Cloud is touted as being less expensive than in-house IT. What has your experience been?

We have two offices for admin, in Dublin and Belfast, and they hold our internal functions for HR, management, and support. We haven’t been able to escape the physical service in those two offices. There are certain applications we still need to hold on premise: finance, payroll and HR. It’s about reducing reliance on a server rather than eliminating it – but I think it’s inevitable down the line.

Right now we’re using a kind of hybrid approach. We’re certainly adopting cloud for a lot of our services, and that’s certainly saved us money on storage costs. But we use Sage for accounts and we do need to have a physical server, and there’s a security issue around putting payroll in the cloud. For us, it’s not so much that the applications are reduced in costs, it’s the value add: it’s the time that people have not had to travel, or saving basic communication costs. I can do a Google Hangout and it’s free. So we’re almost seeing a one-to-one saving on our phone bills, and sending staff from Dublin up to Belfast is hugely expensive. I think we’ll reap more savings as time goes on.

You work a lot with external technology providers – what’s the approach here?

As a charity, we’re never going to be able to justify an IT department with IT professionals, so the only way we can tap into that added-value layer is around outsourcing. E-MIT may come in with solutions around service user access to applications, or looking at more controls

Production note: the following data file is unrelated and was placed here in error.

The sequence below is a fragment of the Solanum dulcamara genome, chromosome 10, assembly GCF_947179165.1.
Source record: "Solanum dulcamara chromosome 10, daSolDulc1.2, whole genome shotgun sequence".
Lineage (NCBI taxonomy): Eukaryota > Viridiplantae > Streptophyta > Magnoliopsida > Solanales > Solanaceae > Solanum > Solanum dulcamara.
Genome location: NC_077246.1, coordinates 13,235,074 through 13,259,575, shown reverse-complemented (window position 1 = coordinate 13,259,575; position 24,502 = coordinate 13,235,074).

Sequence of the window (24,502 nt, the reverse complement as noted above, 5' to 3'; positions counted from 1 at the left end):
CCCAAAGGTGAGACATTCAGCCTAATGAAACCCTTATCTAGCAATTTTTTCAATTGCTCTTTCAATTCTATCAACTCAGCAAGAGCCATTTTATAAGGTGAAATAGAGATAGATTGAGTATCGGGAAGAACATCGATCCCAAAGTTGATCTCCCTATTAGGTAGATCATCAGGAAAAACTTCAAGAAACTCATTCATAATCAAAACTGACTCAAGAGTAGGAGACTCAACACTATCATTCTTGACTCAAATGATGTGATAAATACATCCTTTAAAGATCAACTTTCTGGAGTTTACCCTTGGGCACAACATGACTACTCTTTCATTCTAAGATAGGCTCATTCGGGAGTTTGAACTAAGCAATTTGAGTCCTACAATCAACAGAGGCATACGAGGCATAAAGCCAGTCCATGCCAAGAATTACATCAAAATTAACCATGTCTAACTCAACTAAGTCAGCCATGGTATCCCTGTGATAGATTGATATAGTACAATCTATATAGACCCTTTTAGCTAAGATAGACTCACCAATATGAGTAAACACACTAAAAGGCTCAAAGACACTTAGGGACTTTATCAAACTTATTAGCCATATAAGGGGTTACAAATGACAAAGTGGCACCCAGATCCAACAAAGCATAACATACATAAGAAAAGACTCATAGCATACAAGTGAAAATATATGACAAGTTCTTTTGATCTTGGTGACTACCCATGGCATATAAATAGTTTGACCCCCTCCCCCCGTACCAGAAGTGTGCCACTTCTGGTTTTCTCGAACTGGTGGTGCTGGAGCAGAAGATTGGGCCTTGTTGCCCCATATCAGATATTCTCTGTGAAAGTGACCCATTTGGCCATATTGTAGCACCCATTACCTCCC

They tend to be once-off projects and once they’re in place, it tends to work like clockwork.

Working with partners also allows us to keep abreast of what’s going on in the IT world. We’re currently using E-MIT to finalise IT strategy: it’s a much more planned approach, and it allows us to budget properly because we have planned renewals of hardware and software. It’s a much clearer line of sight. Another IT consultancy, Enclude, is working with us on the Salesforce project.

What are some of the big trends in the charity sector right now, and how are you using technology to address them?

There’s pressing issues for us around outcome measurements: being able to demonstrate the outcomes we deliver as a charity. Another expression is impact measurement; it’s around being able to measure our impact and what we’re doing.

Social return on investment is about putting data behind that and being able to tell a whole picture about what we do. It’s important for the public because of the climate that’s around at the moment. It’s to show we exist and we offer incredible value for money, and to show social returns to the public and the Government – for example, we can save money on A&E or for policing.

It’s being able to produce the data that the funders need, and justify why there’s private and statutory money coming to us. We’re doing some pretty amazing work and doing it more effectively than if it was to go back in-house to the Government. The IT that we use allows us to be transparent about our finances, our work. I think most charities do amazing work, but I’m not sure we’re as amazing at painting the picture and telling the story.

The only other trend that’s very important is service user participation, to get involved and develop their life skills, and IT is a big part of that. There isn’t a service user going into the employment market who won’t be in a better place if they have IT skills.